There is something about dragons that just captures the imagination.
Their powerful and have amazing abilities. Their role in our imaginations has changed over the centuries, informed by science, legend, religion and culture. They may be mere animals, or intelligent. They are a myth or a metaphor and maybe more. They can be fun to draw, but also a challenge. You won’t often find a photo of a ‘live’ dragon to pose for you. But if you know their history, you’ll be able to piece together enough of an image to create your own.
Dragons in Myth, Legend and Religion:
Spiritually, European dragons were thought of us ‘evil’. This is due to the influence of Christianity and the infamous claim that ‘Satan is a dragon’ in the book of Revelation (Revelation 12). However this is a bit of a stretch: the same devil is compared to both a snake and a roaring lion. Since Jesus is also compared to a Lion, we can’t say all lions are evil. And while many of us don’t like snakes, others do. They are, for better or worse, animals. A mouse might think a snake evil but most of us don’t. In artwork of the Renaissance Period they are often shown as a snakelike creatures with wings. Whether these are meant to represent a real extinct creature, or were a metaphor for sin, is known only to the creators. (ie look up when internet comes back). In any case these were characterized by not only a very lizard like look, batlike wings and an ability to breath fire.
Eastern dragons on the other hand were considered good luck. It’s a symbol of water and the heavens as well as fertility.
Physicality of dragons:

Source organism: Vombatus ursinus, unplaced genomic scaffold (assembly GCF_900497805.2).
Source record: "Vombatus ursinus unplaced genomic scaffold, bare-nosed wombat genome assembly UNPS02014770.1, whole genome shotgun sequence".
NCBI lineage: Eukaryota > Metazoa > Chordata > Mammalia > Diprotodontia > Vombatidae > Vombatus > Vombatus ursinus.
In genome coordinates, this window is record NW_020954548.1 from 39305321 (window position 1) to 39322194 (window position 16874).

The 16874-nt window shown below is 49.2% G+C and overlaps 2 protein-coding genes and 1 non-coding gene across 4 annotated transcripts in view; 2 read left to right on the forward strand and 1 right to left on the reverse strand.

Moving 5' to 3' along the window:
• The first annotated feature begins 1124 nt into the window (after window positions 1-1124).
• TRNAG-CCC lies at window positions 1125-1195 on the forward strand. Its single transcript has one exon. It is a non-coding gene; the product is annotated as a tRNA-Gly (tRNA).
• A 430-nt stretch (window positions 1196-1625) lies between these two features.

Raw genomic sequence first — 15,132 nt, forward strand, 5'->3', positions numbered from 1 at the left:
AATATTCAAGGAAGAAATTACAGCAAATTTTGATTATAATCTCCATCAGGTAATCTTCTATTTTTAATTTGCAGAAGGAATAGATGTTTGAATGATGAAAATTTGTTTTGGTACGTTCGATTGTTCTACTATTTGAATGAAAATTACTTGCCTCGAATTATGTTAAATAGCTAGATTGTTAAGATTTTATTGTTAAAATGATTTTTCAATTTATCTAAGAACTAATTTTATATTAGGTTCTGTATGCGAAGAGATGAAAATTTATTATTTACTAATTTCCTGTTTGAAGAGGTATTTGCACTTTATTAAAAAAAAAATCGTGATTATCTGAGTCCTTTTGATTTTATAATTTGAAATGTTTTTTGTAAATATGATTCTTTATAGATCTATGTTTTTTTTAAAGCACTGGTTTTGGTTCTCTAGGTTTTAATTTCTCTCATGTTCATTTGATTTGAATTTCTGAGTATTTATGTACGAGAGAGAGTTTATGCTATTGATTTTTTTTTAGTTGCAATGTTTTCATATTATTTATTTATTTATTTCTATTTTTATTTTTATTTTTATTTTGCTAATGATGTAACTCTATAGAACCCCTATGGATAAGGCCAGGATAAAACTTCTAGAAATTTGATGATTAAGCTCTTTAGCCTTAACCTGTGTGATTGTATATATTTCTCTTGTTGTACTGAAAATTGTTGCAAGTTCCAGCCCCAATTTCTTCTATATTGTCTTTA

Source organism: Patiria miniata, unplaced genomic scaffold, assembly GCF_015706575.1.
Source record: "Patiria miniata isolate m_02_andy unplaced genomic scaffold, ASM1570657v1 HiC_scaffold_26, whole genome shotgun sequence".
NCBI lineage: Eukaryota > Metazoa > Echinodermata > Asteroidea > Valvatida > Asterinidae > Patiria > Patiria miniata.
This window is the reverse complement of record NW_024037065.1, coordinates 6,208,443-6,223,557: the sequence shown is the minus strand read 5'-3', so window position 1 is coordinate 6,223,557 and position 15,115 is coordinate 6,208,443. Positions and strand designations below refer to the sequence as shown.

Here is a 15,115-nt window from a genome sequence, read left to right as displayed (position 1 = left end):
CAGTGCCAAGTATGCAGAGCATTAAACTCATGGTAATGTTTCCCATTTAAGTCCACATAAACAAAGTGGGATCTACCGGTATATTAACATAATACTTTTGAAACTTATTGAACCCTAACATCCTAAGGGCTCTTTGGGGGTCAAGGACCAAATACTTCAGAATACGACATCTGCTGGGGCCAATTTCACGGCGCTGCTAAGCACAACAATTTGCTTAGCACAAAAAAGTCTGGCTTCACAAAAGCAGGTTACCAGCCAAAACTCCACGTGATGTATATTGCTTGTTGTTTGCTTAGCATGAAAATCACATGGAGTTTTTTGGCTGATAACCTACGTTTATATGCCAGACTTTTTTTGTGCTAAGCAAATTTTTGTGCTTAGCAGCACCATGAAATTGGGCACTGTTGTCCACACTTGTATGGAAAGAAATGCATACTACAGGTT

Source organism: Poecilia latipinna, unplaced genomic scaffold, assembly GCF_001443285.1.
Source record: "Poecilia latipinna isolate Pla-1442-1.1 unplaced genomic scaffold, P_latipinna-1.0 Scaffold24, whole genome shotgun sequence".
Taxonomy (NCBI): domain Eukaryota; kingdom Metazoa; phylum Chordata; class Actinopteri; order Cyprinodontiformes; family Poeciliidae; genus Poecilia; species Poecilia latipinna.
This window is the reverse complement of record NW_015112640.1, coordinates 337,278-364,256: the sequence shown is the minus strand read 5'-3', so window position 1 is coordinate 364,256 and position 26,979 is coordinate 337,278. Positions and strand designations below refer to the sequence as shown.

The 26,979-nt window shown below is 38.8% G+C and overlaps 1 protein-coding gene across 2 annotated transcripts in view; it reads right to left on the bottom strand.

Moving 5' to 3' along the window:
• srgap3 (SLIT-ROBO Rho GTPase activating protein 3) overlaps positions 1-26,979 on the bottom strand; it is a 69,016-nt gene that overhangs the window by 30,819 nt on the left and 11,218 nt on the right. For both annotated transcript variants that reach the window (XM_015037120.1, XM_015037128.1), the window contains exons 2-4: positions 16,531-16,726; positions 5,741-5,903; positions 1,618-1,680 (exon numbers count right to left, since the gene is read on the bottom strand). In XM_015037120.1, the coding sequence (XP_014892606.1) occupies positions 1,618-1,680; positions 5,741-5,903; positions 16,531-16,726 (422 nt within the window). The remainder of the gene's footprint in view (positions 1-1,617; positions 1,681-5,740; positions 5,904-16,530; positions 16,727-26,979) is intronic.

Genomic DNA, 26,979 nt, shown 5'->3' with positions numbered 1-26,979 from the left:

Given the general description of dragons, it’s possible they were informed by a combination of the Bible translations and remains of dinosaurs. Unless of course there is a real dragon that is not only extinct and the remains totally destroyed or buried deep in unexplored ocean depths.
It’s unknown what Eastern dragons are inspired by, but dinosaur bones are also found in China. But they share similarities to creatures in art by the aztecs and inuits.
Komodo dragons are real lizards, and in some tongues the word dragon traces back to ‘serpent.’
In recent years dragons have become popular in the realm of fantasy. In some ways, they’ve always been a hot topic. But now, advances in computer science allow for the creation in digital dragons. They swoop through movies in pursuit of Harry Potter and chase knights with swords. Perhaps it’s a slow recognition in our own flaws that has us re-evaluating dragon lore. Some dragon movies have come out which show dragons as more misunderstood than monstrous. Pete’s dragon is an old Disney movie featuring a friendly animated dragon and a real boy. But at the time most dragons were villains like The Hobbit's Smaug. Now stories like ‘Dragonheart’ reveal a different tale: a dragon who helped create the code of chivalry. In the Dragonriders of Pern series, dragons are a combination of human engineering and a natural species which help combat a deadly threat from a colony planet's skies.